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A comparison between UAV-RGB and ALOS-2 PALSAR-2 images for the assessment of aboveground biomass in a temperate forest

Ahmed, Hasan (2021) A comparison between UAV-RGB and ALOS-2 PALSAR-2 images for the assessment of aboveground biomass in a temperate forest.

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Abstract:Forests play a significant role in global warming mitigation strategies. The Netherlands and other nations committed to reducing global warming must assess and monitor forest biomass/carbon. National forest carbon inventories are mostly based on the estimation of the aboveground biomass (AGB). Remote sensing methods, in addition to field-based approaches, are applied to assess forest AGB. UAV RGB Orthomosaic and ALOS-2 PALSAR-2 images are two of many remote sensing data to estimate forest AGB. UAV RGB images provide very-high-resolution images that are used to identify tree crowns. Related parameters such as DBH are modeled from those tree crowns, and finally, the AGB of the tree is estimated. However, the UAV RGB sensor is a passive sensor that cannot penetrate the surface of the canopy and does not include trees suppressed by taller trees. Conversely, ALOS-2 PALSAR-2 is an active remote sensing sensor (L-band SAR) that can penetrate the forest's canopy and sometimes reach the top of the soil layer. Therefore, PALSAR-2 backscatter contains information from the forest canopy, trunks and soil. The method to estimate AGB from PALSAR-2 backscatter is straightforward by developing a regression model between the AGB and backscatter coefficients. However, PALSAR-2 provides AGB information in low resolution, and the backscatter saturates with increasing AGB value. Both of the sensors have limitations in assessing area-based AGB of the forest; UAV does not include suppressed trees, and PALSAR-2 gives biomass information at low resolution and is limited by backscatter saturation. In this regard, this study aimed to compare the plot-based forest biomass estimated from UAV and ALOS-2 PALSAR-2 in a temperate forest and assess their accuracy. Forest parameters such as DBH and the height of 1584 trees have been collected from 94 sample plots. AGB of each individual tree was calculated from the parameters collected parameters by using species-specific allometric equations. Plot AGB was derived from the individual tree AGBs. This study used two standard methods of AGB estimation from UAV RGB and ALOS-2 PALSAR-2 images. In the case of UAV RGB images, we delineated the CPA of trees manually and then used the CPA-DBH relationship grouped into conifers and broadleaves to model DBH. Modeled DBH was used in species-specific allometric equations to obtain UAV estimated individual tree AGB. Then the individual tree AGB modeled from UAV RGB images was transformed into plot AGB. On the other hand, HH and HV polarization backscatter coefficients of the PALSAR-2 image were extracted for each plot by setting a 9-pixels (3x3) window and taking the average of the coefficients. Then a regression between field-measured AGB and backscatter coefficients was established to model AGB from the backscatter coefficients. The study found a positive correlation between CPA delineated from UAV RGB and DBH at a coefficient of determination of 0.89 for broadleaves and 0.92 for conifers with RMSE of 4.28 cm and 2.44 cm accordingly. Individual tree AGB estimated from UAV RGB images depicted a strong correlation with biometric AGB (R2 = 0.81). However, the plot-based AGB estimation resulted in a high amount of underestimation and overestimation in several plots. UAV RGB images modeled plot AGB had a poor correlation with biometric AGB (R2 = 0.35, RMSE= 57.18 tons/ha). In the case of PALSAR-2, HV backscatter had a better relationship with AGB. The logarithmic relationship between AGB and HV backscatter represented a high correlation at R2 = 0.85 with RMSE = 40.9 tons/ha. Moreover, this study also found that plot AGB is better estimated from both UAV RGB and ALOS-2 PALSAR-2 images in coniferous forest stand compared to broadleaves and mixed forest stands. Based on our analysis, we concluded that ALOS-2 PALSAR-2 is a better choice over UAV RGB to estimate the area-based AGB of a temperate forest with intermingling crowns and dense canopy. However, we also remarked that UAV RGB could be better in individual tree-based assessment in a non-intermingling crown forest stands and assessing how PALSAR-2 backscatter estimates AGB of an open forest with non-intermingling crowns could lead to a comprehensive conclusion.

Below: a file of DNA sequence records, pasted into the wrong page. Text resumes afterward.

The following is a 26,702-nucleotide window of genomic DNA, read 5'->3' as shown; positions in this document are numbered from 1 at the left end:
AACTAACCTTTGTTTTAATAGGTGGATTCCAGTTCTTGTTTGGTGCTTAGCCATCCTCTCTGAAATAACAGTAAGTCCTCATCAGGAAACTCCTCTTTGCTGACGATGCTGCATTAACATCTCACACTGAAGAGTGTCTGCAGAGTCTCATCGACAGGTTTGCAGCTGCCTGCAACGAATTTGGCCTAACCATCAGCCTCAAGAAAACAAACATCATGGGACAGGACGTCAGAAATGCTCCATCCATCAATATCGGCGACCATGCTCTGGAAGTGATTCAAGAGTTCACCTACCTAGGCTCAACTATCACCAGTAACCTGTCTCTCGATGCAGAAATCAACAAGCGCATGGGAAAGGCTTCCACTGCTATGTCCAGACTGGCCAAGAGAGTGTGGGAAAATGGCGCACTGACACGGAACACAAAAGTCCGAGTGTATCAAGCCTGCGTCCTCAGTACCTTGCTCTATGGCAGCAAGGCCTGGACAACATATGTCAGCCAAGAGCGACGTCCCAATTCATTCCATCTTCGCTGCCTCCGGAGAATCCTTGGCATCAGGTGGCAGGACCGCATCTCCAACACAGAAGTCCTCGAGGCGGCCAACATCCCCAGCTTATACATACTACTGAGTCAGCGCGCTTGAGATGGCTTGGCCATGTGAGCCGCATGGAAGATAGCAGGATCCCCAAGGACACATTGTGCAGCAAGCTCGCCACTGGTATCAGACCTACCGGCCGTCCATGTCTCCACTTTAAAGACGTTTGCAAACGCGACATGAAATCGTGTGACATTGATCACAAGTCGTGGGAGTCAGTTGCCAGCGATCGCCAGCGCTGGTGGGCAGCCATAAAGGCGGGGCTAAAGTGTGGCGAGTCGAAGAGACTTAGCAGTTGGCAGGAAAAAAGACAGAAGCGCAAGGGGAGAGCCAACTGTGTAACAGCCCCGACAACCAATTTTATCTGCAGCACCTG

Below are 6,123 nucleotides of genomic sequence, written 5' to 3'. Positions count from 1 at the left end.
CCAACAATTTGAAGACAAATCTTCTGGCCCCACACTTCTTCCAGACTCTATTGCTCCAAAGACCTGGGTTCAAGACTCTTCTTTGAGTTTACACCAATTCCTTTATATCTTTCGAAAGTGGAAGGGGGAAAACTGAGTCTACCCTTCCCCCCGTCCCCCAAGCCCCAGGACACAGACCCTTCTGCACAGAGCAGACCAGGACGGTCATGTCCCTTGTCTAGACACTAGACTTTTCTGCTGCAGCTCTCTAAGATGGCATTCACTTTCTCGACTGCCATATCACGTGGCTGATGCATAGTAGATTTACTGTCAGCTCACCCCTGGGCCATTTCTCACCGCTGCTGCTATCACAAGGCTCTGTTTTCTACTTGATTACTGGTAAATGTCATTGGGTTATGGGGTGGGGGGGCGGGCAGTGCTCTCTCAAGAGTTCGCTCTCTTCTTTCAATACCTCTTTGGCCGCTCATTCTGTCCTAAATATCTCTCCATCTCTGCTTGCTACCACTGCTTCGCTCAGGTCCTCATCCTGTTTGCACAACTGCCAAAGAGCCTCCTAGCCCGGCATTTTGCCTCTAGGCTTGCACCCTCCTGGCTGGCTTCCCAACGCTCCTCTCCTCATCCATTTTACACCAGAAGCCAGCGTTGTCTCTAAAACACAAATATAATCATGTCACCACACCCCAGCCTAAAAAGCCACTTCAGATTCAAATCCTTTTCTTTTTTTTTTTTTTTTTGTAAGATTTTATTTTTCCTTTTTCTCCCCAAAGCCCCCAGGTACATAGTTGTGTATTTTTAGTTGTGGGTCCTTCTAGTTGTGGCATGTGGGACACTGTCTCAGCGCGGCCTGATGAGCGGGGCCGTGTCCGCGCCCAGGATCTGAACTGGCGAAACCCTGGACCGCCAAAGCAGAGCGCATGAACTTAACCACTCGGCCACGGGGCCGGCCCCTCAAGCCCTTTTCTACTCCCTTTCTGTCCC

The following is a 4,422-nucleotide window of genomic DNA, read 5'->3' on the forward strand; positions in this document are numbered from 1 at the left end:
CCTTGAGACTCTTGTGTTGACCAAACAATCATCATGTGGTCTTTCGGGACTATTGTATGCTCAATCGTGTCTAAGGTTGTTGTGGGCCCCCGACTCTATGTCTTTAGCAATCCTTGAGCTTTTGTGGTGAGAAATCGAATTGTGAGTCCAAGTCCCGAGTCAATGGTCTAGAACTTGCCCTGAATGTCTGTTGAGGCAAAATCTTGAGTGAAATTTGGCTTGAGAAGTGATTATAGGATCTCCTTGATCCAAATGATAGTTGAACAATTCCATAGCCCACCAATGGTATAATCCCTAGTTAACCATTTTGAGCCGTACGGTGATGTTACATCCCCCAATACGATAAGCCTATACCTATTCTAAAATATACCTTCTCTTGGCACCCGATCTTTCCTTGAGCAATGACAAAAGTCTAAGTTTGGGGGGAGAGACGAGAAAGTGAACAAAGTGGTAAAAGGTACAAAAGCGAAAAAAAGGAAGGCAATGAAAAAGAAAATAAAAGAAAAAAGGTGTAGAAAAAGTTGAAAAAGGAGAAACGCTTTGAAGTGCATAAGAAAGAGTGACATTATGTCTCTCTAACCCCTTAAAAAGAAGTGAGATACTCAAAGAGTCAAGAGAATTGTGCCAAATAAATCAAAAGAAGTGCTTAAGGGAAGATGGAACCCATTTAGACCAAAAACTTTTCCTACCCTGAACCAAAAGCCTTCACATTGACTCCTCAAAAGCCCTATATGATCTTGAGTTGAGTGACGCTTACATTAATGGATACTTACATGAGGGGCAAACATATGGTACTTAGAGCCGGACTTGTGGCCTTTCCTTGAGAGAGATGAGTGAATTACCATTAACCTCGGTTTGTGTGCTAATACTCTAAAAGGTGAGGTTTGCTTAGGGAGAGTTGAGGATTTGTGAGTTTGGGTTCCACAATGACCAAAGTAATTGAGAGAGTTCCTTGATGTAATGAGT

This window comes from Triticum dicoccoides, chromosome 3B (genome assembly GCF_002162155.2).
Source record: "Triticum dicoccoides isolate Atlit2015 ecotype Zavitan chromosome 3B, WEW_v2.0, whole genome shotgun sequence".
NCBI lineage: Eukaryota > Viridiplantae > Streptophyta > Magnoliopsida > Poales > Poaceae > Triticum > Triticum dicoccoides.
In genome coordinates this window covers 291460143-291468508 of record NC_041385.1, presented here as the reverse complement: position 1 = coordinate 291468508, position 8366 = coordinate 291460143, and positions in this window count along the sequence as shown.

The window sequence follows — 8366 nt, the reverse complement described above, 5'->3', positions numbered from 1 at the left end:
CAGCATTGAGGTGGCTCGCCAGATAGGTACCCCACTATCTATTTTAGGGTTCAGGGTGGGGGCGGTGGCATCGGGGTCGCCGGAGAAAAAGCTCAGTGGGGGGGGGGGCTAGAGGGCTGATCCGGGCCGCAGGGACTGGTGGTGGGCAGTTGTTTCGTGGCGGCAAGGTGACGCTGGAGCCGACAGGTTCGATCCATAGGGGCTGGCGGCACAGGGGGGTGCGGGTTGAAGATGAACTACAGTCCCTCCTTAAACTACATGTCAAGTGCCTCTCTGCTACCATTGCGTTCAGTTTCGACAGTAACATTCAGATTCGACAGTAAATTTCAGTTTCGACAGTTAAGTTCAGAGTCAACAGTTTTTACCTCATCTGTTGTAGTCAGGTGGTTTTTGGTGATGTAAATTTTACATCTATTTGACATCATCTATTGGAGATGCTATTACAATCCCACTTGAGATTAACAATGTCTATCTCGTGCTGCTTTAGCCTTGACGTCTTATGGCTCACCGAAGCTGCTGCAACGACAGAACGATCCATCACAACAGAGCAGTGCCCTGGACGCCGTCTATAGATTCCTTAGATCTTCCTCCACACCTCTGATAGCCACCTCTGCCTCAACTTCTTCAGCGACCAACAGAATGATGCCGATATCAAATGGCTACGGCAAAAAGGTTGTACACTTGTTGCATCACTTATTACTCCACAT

Item Type:Essay (Master)
Faculty:ITC: Faculty of Geo-information Science and Earth Observation
Programme:Geoinformation Science and Earth Observation MSc (75014)
Link to this item:https://purl.utwente.nl/essays/88778
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